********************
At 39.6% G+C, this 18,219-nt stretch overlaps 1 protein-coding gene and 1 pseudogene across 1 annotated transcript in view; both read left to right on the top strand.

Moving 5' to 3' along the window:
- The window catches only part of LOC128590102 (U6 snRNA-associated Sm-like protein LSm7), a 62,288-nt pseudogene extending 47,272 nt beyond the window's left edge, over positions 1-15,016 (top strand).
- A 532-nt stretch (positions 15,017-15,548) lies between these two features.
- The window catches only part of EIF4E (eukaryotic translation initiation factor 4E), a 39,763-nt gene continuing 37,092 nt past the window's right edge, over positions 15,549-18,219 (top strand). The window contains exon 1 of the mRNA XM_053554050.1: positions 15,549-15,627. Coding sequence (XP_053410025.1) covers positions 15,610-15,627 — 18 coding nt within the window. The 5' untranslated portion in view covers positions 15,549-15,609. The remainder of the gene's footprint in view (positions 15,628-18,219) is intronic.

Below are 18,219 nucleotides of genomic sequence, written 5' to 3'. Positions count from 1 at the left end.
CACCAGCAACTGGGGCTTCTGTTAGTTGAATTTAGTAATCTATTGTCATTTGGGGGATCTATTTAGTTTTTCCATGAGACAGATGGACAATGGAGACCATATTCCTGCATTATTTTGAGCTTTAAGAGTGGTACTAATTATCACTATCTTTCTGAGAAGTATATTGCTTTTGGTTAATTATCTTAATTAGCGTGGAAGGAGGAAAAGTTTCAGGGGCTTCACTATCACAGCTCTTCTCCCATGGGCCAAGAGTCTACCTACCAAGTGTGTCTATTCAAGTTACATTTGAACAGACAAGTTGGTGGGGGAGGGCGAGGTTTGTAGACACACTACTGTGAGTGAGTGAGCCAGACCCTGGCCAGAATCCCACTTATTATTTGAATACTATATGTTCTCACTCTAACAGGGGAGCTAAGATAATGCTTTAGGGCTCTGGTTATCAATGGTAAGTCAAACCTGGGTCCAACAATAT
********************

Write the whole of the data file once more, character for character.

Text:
At 39.6% G+C, this 18,219-nt stretch overlaps 1 protein-coding gene and 1 pseudogene across 1 annotated transcript in view; both read left to right on the top strand.

Moving 5' to 3' along the window:
- The window catches only part of LOC128590102 (U6 snRNA-associated Sm-like protein LSm7), a 62,288-nt pseudogene extending 47,272 nt beyond the window's left edge, over positions 1-15,016 (top strand).
- A 532-nt stretch (positions 15,017-15,548) lies between these two features.
- The window catches only part of EIF4E (eukaryotic translation initiation factor 4E), a 39,763-nt gene continuing 37,092 nt past the window's right edge, over positions 15,549-18,219 (top strand). The window contains exon 1 of the mRNA XM_053554050.1: positions 15,549-15,627. Coding sequence (XP_053410025.1) covers positions 15,610-15,627 — 18 coding nt within the window. The 5' untranslated portion in view covers positions 15,549-15,609. The remainder of the gene's footprint in view (positions 15,628-18,219) is intronic.

Below are 18,219 nucleotides of genomic sequence, written 5' to 3'. Positions count from 1 at the left end.
CACCAGCAACTGGGGCTTCTGTTAGTTGAATTTAGTAATCTATTGTCATTTGGGGGATCTATTTAGTTTTTCCATGAGACAGATGGACAATGGAGACCATATTCCTGCATTATTTTGAGCTTTAAGAGTGGTACTAATTATCACTATCTTTCTGAGAAGTATATTGCTTTTGGTTAATTATCTTAATTAGCGTGGAAGGAGGAAAAGTTTCAGGGGCTTCACTATCACAGCTCTTCTCCCATGGGCCAAGAGTCTACCTACCAAGTGTGTCTATTCAAGTTACATTTGAACAGACAAGTTGGTGGGGGAGGGCGAGGTTTGTAGACACACTACTGTGAGTGAGTGAGCCAGACCCTGGCCAGAATCCCACTTATTATTTGAATACTATATGTTCTCACTCTAACAGGGGAGCTAAGATAATGCTTTAGGGCTCTGGTTATCAATGGTAAGTCAAACCTGGGTCCAACAATAT